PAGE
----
Today the American Saddlebred is successful in barrel racing, dressage, and on the trail, and is most commonly seen in the show ring. At horse shows, the horses and riders are both judged on their skill and precision as they circle the arena.
The American Saddlebred is still the ultimate show horse, high stepping and elegant. The American Saddlebred is known as the “peacock” of the show ring and carries himself with an attitude that eludes description; some call it class, some call it style, but everyone agrees it is a presence.
In the show ring, American Saddlebreds compete in six divisions: Five Gaited, Three Gaited, Fine Harness, Park, Pleasure and Western. Each division has its own look and desired traits; however, they all strive to meet the model of an ideal American Saddlebred. All divisions of competition are judged on performance, manners, quality, and conformation.
The five gaited horses are typically the headliners of the show ring. In addition to the conventional gaits, the walk, trot and canter, the five gaited horse is unusual because it has the capacity to learn two additional gaits - the Slow Gait and the Rack. The slow-gait and the rack both "man-made" gaits. When the horse slow gaits, each foot hits the ground separately in a very controlled and collected fashion. The rack is much faster than the slow gait. The rack is so animated and exciting to watch that you would never believe it is perfectly smooth to ride. Watch the rider as she racks her horse and you will see that she may bump side to side in rhythm with the horse’s hips, but she does not bounce up and down at all. The way a rider asks the horse to rack is to spread their hands apart and gently sea-saw the bit back and forth in the horse’s mouth.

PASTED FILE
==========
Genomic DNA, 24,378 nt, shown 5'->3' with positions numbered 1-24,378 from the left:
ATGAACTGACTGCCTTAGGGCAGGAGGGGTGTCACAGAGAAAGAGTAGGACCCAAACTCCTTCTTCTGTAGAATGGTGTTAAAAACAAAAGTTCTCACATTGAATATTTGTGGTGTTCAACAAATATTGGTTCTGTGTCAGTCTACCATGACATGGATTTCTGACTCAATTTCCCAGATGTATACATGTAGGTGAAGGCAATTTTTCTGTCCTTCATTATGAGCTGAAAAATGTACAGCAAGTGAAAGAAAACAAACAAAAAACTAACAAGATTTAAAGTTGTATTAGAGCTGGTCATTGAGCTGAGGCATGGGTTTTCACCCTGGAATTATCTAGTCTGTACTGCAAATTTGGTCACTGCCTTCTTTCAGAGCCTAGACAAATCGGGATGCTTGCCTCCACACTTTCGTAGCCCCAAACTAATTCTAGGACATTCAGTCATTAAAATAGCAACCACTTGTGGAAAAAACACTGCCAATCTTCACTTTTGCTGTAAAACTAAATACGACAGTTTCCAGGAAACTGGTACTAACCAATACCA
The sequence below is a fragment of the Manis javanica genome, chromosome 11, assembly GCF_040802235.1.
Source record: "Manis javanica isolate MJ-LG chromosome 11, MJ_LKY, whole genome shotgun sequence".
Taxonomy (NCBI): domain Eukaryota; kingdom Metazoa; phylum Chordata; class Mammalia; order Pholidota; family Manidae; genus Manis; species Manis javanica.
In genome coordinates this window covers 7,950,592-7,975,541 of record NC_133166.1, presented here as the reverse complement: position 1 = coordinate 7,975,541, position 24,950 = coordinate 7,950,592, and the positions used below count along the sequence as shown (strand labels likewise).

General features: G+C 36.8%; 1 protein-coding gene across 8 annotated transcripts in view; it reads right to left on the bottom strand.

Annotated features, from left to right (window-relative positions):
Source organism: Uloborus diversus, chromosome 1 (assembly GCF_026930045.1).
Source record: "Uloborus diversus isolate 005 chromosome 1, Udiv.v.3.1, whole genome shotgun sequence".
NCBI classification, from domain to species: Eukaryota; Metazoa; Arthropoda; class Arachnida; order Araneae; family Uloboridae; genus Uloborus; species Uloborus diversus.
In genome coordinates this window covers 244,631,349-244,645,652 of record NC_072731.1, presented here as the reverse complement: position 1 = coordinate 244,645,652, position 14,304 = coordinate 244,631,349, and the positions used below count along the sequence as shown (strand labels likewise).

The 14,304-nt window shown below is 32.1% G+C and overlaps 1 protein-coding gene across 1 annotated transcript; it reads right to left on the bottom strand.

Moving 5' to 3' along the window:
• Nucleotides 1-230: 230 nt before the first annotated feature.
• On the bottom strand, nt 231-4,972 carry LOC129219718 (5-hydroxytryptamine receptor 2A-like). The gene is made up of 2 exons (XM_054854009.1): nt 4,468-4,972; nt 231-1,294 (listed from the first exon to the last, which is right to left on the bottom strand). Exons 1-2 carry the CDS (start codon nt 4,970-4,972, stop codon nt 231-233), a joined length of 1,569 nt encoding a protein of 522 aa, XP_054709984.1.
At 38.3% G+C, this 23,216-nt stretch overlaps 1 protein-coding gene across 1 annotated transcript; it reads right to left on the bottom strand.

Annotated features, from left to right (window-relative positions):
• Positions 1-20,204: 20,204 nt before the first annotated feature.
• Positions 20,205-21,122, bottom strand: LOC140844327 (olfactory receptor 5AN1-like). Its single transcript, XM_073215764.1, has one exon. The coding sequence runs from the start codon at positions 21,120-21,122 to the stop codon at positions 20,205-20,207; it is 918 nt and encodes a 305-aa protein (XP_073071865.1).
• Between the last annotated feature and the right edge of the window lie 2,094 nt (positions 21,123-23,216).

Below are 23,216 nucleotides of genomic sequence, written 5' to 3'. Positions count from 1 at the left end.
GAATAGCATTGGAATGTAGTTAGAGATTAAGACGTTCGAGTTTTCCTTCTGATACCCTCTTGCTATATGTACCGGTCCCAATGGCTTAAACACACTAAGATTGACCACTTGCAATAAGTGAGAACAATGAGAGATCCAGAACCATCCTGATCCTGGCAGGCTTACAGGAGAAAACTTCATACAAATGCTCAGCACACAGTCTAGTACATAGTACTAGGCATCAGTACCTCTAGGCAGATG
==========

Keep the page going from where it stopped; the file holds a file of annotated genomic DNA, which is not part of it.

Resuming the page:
Horses competing in the three gaited division are the epitome of beauty, brilliance, elegance, refinement and expression. The horses perform the walk, park trot and canter in an animated and precise manner. To accentuate the refinement of the horses in this division, they are shown with a roached mane (a shaved mane) and high set tail.
The pleasure division has been broken into two sections-Show Pleasure and Country Pleasure. All horses competing in the pleasure division conform to the typical Saddlebred type. Manners are emphasized in this division and all horses must perform a true flat walk, an animated show trot and a pleasurable canter.
Horses in the Country Western pleasure division demonstrate the traditional western gaits-flat walk, jog and lope. Western tack and western attire is required for this division.
The hunter division of the American Saddlebred further showcases the versatility of the breed. The hunter must give the distinct appearance of being a pleasure to ride and display a pleasurable and relaxed attitude. Horses may be shown with a braided mane and tail. They are shown at the flat footed walk, trot, extended trot, canter and hand gallop.
American Saddlebreds have a long proud history. They’ve carried armies to war, sportsmen to Madison Square Garden and children to a better understanding of life. The creation of man and nature in concert, the American Saddlebred is truly “The Horse America Made.”